The tango was introduced in Argentina about 1902, but didn't become the latest dance craze until about 1916. It spread to Paris, the United States and Europe, and remained a favorite until the 1920s.
The tango was popular in upper-class dance parlors and has gone in and out of favor. Early tango dances were very daring, and in some countries they were restricted by law. But dancing couples were among the first windup tin toys for children in the 1800s.
Around 1916, a dancing toy with figures of a man in tails and an elegantly dressed woman was made by the German Gunthermann Co. (1877-1965). If you wind the key hidden under the woman's dress, the couple dance in random patterns. Although the toy was sold in a box labeled "Tango," it is sometimes called the "Waltzing Couple" or the "Dancing Couple." The toy, in excellent condition with the box, sold at a James Julia auction in Maine in June 2015 for $3,851.
Several other dancing couple toys have been made. In the 1930s, there was a Japanese key wind 6-inch-tall celluloid toy by Masudaya. The woman has a red dress. The toy sells today for about $40.
In the 1960s, a Japanese company, Tokyo Plaything Shokai, made a dancing toy for Hikari Toy Products. The figures are tin with vinyl heads and the woman has a blue dress. It sells for about $360 to $400. The idea continued, and modern dancing toys have modern clothes, the latest dances, music and electronic controls.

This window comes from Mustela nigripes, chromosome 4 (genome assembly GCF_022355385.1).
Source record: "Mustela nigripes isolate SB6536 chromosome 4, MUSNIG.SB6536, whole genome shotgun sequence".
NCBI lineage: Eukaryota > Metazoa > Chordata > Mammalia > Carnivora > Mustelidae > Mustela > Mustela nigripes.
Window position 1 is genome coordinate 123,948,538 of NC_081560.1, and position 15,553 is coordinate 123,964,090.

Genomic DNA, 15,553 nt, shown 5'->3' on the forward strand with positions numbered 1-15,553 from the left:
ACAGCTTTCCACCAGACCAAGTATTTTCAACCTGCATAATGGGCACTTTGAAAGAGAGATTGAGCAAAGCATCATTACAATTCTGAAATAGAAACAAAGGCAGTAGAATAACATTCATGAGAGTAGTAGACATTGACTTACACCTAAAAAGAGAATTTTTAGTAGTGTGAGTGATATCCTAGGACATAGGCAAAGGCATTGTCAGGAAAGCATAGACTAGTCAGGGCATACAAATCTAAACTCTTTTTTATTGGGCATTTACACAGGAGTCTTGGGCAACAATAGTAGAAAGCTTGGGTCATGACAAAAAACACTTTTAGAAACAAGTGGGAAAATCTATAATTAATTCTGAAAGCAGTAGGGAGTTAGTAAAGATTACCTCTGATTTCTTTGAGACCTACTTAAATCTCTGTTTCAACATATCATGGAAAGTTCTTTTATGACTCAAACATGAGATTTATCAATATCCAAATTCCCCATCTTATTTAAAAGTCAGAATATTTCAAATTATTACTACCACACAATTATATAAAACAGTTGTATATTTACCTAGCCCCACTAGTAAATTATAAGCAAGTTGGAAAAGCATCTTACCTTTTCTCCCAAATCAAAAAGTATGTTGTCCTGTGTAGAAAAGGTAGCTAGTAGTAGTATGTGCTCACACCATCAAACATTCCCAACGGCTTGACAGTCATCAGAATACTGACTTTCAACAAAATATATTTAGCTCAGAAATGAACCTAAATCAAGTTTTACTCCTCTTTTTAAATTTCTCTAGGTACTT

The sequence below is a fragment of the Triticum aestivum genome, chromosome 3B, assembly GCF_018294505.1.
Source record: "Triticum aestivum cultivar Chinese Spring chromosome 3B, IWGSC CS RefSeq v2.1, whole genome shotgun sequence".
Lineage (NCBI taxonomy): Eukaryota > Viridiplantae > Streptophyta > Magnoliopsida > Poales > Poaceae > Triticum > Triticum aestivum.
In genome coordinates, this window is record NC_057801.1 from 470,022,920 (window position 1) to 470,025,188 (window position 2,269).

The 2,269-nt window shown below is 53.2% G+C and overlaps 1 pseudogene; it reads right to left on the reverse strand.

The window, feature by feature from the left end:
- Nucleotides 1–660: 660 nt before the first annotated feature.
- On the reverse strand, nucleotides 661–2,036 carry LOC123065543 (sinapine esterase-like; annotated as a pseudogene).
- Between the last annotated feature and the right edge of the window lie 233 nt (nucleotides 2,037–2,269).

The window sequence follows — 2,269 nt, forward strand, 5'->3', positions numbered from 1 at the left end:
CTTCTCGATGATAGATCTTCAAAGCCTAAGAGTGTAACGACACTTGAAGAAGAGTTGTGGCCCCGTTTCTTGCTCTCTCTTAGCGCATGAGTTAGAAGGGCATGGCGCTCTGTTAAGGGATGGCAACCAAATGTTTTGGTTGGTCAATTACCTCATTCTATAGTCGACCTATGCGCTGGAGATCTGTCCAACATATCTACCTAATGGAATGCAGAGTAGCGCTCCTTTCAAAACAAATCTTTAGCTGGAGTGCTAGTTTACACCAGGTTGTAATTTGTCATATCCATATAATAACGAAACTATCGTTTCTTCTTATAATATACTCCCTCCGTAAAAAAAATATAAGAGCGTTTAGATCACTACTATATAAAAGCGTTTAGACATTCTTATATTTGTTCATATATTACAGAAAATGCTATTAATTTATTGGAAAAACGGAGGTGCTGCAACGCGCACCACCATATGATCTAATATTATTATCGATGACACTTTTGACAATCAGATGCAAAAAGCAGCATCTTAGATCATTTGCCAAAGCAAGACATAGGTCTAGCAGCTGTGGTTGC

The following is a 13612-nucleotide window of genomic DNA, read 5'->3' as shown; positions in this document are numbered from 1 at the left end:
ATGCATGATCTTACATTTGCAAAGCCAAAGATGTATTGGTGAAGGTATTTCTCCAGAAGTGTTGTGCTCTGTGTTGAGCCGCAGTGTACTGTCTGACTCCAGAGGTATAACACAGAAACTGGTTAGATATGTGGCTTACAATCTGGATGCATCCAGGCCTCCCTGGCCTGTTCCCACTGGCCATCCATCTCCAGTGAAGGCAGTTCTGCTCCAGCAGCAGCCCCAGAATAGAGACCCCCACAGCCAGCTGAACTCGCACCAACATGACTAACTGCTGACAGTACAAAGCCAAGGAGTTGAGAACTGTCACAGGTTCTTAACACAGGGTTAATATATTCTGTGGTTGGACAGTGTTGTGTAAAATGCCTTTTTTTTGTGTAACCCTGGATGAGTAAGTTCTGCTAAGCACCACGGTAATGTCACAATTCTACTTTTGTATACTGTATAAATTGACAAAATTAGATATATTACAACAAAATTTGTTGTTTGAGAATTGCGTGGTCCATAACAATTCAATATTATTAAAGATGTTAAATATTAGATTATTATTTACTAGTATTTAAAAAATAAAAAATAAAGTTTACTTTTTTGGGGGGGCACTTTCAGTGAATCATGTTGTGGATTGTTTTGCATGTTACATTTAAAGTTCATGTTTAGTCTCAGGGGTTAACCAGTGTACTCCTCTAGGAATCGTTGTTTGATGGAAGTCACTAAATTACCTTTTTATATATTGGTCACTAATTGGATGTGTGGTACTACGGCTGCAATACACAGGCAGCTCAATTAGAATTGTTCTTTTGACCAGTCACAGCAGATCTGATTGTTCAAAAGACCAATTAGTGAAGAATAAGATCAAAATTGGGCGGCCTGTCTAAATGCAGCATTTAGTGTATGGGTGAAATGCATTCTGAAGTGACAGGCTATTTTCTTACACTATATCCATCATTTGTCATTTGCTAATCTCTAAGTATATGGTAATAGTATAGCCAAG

Chinese mud figures
Q: I have a collection of Chinese mud figures and would like to know their value. Are there collectors interested in these figures?
A: Mud figures are small partially glazed pottery figures made in China in the 20th century. They originally were made for fish tanks or planters. Most figures are of farmers, scholars, workers or merchants. Other pieces are trees, houses and similar parts of the landscape. The figures have unglazed faces and hands but glazed clothing. They were made by hand, often by members of the village where they were made. Reproductions have been made. There isn't a big market for mud figures. Price depends on size, condition and interest in the design. They sell online and at auctions for about $10 to more than $100.
Tip: A quilt that is not in use should be aired each year. Open it up and put it flat on the floor or a bed for a few days. A quilt that is used on a bed or hung should be taken down and rested every six months.
Terry and Kim Kovel will answer as many letters from readers as possible through the column only. For return of a photograph, include a self-addressed, stamped (55 cents) envelope. Write to: The Kovels, c/o King Features Syndicate, 300 W. 57th St., New York, NY 10019. The website is kovels.com.
Prices from shows nationwide:
Chestnut roaster, brass, incised star, geometric pan, hinged lid, wood shaft, 43 1/2 by 12 inches, $95.
Silver cigarette case, Art Deco, shield cartouche, enameled design, Austria, about 1920, 3 by 4 inches, $130.
Church pew, oak, embossed, cutout accents, cross, fleur-de-lis, 25 by 40 inches, $150.
Crosley clock radio, Model D-25WE, tabletop, AM, white plastic, gold accents, 1951, 7 1/2 inches, $210.
Tool, perforating machine, cast iron, black, red, pinstripes, Cummins Co., about 1892, 17 by 17 inches, $270.
Advertising tin, candy, Zingo Sweets, race car logo, round, blue, orange, red, 10 by 12 inches, $345.
Peanuts, Schroeder with piano, Beethoven bust, vinyl, about 1960, 7 1/2 inches, $480.
Tiffany glass vase, Favrile, pulled feather, gold, green, mauve, opalescent ivory ground, 4 3/4 by 6 1/2 inches, $860.
Scrimshaw, whale's tooth, eagle, stars, arrows, crossed flags, shield, ship, maiden, 1800s, 6 inches, $1,560.